Neuroacanthocytosis in China: A Review of Published Reports

  • Jia Liu
  • Benedikt Bader
  • Adrian Danek

Abstract

Background: Neuroacanthocytosis (NA) syndromes are a group of rare diseases characterized by the presence of acanthocytes and neuronal multisystem pathology, including chorea-acanthocytosis (ChAc), McLeod syndrome (MLS), Huntington's disease-like 2 (HDL-2), and pantothenate kinase-associated neurodegeneration (PKAN). China has the largest population in the world, which makes it a good location for investigating rare diseases like NA.

Methods: We searched Medline, ISI Proceedings, China National Knowledge Infrastructure, and Wanfang Data for literature published through December 31, 2013 for all the published Chinese NA case reports and extracted the clinical and laboratory findings.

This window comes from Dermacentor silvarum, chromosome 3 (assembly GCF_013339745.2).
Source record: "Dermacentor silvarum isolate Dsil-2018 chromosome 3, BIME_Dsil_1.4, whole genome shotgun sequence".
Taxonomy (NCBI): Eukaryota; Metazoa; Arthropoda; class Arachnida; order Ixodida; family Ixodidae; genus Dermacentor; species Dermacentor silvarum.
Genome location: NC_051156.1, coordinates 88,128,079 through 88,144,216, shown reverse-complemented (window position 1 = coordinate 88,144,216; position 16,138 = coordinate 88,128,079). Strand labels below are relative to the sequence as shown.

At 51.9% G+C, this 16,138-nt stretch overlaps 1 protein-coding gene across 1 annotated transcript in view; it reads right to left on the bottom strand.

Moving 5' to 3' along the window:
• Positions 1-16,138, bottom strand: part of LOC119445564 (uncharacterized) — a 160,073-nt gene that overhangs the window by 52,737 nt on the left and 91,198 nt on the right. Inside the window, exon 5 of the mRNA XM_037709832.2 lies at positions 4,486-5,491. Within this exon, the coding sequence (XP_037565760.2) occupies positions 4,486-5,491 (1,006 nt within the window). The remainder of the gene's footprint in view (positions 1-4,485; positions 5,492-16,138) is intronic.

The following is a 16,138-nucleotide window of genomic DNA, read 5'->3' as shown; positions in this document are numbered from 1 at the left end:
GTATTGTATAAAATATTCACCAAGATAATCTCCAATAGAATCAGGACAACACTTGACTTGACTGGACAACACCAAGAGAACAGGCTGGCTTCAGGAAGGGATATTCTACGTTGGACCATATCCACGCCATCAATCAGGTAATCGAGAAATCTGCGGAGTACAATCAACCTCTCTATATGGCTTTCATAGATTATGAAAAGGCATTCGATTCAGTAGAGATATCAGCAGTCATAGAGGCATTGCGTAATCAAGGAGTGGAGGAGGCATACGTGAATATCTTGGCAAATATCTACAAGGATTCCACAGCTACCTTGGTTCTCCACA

Results: A total of 42 studies describing 66 cases were found to be eligible for inclusion. Age of symptom onset ranged from 5 to 74 years. The most common findings included hyperkinetic movements (88%), orofacial dyskinesia (80%), dystonia (67%), and dysarthria (68%), as well as caudate atrophy or enlarged lateral ventricles on neuroimaging (64%), and elevated creatine kinase (52%). Most cases were not confirmed by any specific molecular tests. Only two cases were genetically studied and diagnosed as ChAc or MLS.

Discussion: In view of the prevalence of NA syndromes in other countries, the number of patients in China appears to be underestimated. Chinese NA patients may benefit from the establishment of networks that offer specific diagnoses and care for rare diseases.